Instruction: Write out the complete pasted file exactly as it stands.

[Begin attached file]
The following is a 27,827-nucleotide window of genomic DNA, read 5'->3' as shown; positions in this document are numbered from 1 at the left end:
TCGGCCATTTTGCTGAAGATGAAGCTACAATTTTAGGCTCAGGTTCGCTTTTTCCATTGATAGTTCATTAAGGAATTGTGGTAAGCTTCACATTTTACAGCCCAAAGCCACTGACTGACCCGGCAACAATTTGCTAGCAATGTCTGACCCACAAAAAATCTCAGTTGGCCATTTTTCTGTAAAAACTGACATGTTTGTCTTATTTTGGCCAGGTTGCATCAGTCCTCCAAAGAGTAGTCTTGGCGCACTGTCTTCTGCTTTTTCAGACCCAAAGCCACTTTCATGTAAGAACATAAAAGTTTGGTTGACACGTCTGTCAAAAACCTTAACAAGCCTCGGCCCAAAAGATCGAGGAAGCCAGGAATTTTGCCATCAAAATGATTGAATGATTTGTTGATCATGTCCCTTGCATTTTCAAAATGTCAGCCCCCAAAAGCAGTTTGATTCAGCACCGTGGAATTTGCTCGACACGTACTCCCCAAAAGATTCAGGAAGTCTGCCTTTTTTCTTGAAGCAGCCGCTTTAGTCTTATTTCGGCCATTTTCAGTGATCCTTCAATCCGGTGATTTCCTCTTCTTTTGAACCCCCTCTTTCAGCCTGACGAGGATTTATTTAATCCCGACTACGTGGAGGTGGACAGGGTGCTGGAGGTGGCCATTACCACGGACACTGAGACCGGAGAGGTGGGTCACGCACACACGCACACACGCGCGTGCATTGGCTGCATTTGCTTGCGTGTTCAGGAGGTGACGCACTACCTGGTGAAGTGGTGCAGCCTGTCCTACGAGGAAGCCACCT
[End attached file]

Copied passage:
The following is a 27,827-nucleotide window of genomic DNA, read 5'->3' as shown; positions in this document are numbered from 1 at the left end:
TCGGCCATTTTGCTGAAGATGAAGCTACAATTTTAGGCTCAGGTTCGCTTTTTCCATTGATAGTTCATTAAGGAATTGTGGTAAGCTTCACATTTTACAGCCCAAAGCCACTGACTGACCCGGCAACAATTTGCTAGCAATGTCTGACCCACAAAAAATCTCAGTTGGCCATTTTTCTGTAAAAACTGACATGTTTGTCTTATTTTGGCCAGGTTGCATCAGTCCTCCAAAGAGTAGTCTTGGCGCACTGTCTTCTGCTTTTTCAGACCCAAAGCCACTTTCATGTAAGAACATAAAAGTTTGGTTGACACGTCTGTCAAAAACCTTAACAAGCCTCGGCCCAAAAGATCGAGGAAGCCAGGAATTTTGCCATCAAAATGATTGAATGATTTGTTGATCATGTCCCTTGCATTTTCAAAATGTCAGCCCCCAAAAGCAGTTTGATTCAGCACCGTGGAATTTGCTCGACACGTACTCCCCAAAAGATTCAGGAAGTCTGCCTTTTTTCTTGAAGCAGCCGCTTTAGTCTTATTTCGGCCATTTTCAGTGATCCTTCAATCCGGTGATTTCCTCTTCTTTTGAACCCCCTCTTTCAGCCTGACGAGGATTTATTTAATCCCGACTACGTGGAGGTGGACAGGGTGCTGGAGGTGGCCATTACCACGGACACTGAGACCGGAGAGGTGGGTCACGCACACACGCACACACGCGCGTGCATTGGCTGCATTTGCTTGCGTGTTCAGGAGGTGACGCACTACCTGGTGAAGTGGTGCAGCCTGTCCTACGAGGAAGCCACCT